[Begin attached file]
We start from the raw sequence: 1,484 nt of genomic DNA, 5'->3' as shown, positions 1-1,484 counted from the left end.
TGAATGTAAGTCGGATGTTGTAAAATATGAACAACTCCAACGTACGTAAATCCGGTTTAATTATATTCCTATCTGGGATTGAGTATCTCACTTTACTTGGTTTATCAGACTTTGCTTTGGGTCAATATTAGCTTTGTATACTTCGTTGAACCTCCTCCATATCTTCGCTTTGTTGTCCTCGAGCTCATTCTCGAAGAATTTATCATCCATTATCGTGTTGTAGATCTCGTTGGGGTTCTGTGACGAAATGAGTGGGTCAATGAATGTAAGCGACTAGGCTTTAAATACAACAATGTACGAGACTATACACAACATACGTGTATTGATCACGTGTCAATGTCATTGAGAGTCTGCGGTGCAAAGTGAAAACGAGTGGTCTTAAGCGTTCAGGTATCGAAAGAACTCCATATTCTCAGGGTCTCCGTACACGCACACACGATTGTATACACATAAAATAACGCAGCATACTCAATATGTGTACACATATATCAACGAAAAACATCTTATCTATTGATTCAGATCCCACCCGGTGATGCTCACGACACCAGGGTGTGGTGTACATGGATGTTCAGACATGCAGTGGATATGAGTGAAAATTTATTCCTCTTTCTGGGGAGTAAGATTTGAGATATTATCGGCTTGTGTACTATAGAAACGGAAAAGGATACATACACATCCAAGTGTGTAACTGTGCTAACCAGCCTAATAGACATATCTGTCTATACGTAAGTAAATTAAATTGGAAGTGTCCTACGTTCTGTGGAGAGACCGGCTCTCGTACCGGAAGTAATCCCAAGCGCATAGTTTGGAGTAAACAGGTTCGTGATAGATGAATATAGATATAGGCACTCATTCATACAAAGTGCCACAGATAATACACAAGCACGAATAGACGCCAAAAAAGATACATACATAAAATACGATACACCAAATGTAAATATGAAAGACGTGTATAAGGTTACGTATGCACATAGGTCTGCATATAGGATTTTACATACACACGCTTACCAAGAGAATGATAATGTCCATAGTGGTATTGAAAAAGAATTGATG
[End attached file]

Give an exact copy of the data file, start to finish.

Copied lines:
We start from the raw sequence: 1,484 nt of genomic DNA, 5'->3' as shown, positions 1-1,484 counted from the left end.
TGAATGTAAGTCGGATGTTGTAAAATATGAACAACTCCAACGTACGTAAATCCGGTTTAATTATATTCCTATCTGGGATTGAGTATCTCACTTTACTTGGTTTATCAGACTTTGCTTTGGGTCAATATTAGCTTTGTATACTTCGTTGAACCTCCTCCATATCTTCGCTTTGTTGTCCTCGAGCTCATTCTCGAAGAATTTATCATCCATTATCGTGTTGTAGATCTCGTTGGGGTTCTGTGACGAAATGAGTGGGTCAATGAATGTAAGCGACTAGGCTTTAAATACAACAATGTACGAGACTATACACAACATACGTGTATTGATCACGTGTCAATGTCATTGAGAGTCTGCGGTGCAAAGTGAAAACGAGTGGTCTTAAGCGTTCAGGTATCGAAAGAACTCCATATTCTCAGGGTCTCCGTACACGCACACACGATTGTATACACATAAAATAACGCAGCATACTCAATATGTGTACACATATATCAACGAAAAACATCTTATCTATTGATTCAGATCCCACCCGGTGATGCTCACGACACCAGGGTGTGGTGTACATGGATGTTCAGACATGCAGTGGATATGAGTGAAAATTTATTCCTCTTTCTGGGGAGTAAGATTTGAGATATTATCGGCTTGTGTACTATAGAAACGGAAAAGGATACATACACATCCAAGTGTGTAACTGTGCTAACCAGCCTAATAGACATATCTGTCTATACGTAAGTAAATTAAATTGGAAGTGTCCTACGTTCTGTGGAGAGACCGGCTCTCGTACCGGAAGTAATCCCAAGCGCATAGTTTGGAGTAAACAGGTTCGTGATAGATGAATATAGATATAGGCACTCATTCATACAAAGTGCCACAGATAATACACAAGCACGAATAGACGCCAAAAAAGATACATACATAAAATACGATACACCAAATGTAAATATGAAAGACGTGTATAAGGTTACGTATGCACATAGGTCTGCATATAGGATTTTACATACACACGCTTACCAAGAGAATGATAATGTCCATAGTGGTATTGAAAAAGAATTGATG